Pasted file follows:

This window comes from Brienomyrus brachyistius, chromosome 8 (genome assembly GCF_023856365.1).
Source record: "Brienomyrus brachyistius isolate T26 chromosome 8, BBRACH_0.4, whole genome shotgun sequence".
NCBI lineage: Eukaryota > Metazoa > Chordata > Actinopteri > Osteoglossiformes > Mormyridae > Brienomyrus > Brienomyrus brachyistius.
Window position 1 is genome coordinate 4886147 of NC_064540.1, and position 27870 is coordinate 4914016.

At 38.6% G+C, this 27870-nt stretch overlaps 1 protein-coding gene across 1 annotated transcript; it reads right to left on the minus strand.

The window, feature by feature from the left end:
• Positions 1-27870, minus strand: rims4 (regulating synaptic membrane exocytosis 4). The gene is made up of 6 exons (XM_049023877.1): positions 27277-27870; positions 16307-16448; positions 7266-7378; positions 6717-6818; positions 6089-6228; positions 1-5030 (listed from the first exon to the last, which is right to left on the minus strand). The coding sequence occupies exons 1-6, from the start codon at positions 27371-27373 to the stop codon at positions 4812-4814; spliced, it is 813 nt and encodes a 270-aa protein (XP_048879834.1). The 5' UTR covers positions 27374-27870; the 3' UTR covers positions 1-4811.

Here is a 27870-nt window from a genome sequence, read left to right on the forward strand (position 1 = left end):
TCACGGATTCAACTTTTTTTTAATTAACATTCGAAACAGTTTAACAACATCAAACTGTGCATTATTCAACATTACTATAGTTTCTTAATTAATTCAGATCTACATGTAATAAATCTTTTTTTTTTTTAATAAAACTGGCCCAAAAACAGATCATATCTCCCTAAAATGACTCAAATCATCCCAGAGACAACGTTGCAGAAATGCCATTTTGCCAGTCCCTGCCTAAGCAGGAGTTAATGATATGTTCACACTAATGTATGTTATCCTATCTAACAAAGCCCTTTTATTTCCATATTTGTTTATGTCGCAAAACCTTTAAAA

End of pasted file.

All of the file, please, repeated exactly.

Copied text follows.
This window comes from Brienomyrus brachyistius, chromosome 8 (genome assembly GCF_023856365.1).
Source record: "Brienomyrus brachyistius isolate T26 chromosome 8, BBRACH_0.4, whole genome shotgun sequence".
NCBI lineage: Eukaryota > Metazoa > Chordata > Actinopteri > Osteoglossiformes > Mormyridae > Brienomyrus > Brienomyrus brachyistius.
Window position 1 is genome coordinate 4886147 of NC_064540.1, and position 27870 is coordinate 4914016.

At 38.6% G+C, this 27870-nt stretch overlaps 1 protein-coding gene across 1 annotated transcript; it reads right to left on the minus strand.

The window, feature by feature from the left end:
• Positions 1-27870, minus strand: rims4 (regulating synaptic membrane exocytosis 4). The gene is made up of 6 exons (XM_049023877.1): positions 27277-27870; positions 16307-16448; positions 7266-7378; positions 6717-6818; positions 6089-6228; positions 1-5030 (listed from the first exon to the last, which is right to left on the minus strand). The coding sequence occupies exons 1-6, from the start codon at positions 27371-27373 to the stop codon at positions 4812-4814; spliced, it is 813 nt and encodes a 270-aa protein (XP_048879834.1). The 5' UTR covers positions 27374-27870; the 3' UTR covers positions 1-4811.

Here is a 27870-nt window from a genome sequence, read left to right on the forward strand (position 1 = left end):
TCACGGATTCAACTTTTTTTTAATTAACATTCGAAACAGTTTAACAACATCAAACTGTGCATTATTCAACATTACTATAGTTTCTTAATTAATTCAGATCTACATGTAATAAATCTTTTTTTTTTTTAATAAAACTGGCCCAAAAACAGATCATATCTCCCTAAAATGACTCAAATCATCCCAGAGACAACGTTGCAGAAATGCCATTTTGCCAGTCCCTGCCTAAGCAGGAGTTAATGATATGTTCACACTAATGTATGTTATCCTATCTAACAAAGCCCTTTTATTTCCATATTTGTTTATGTCGCAAAACCTTTAAAA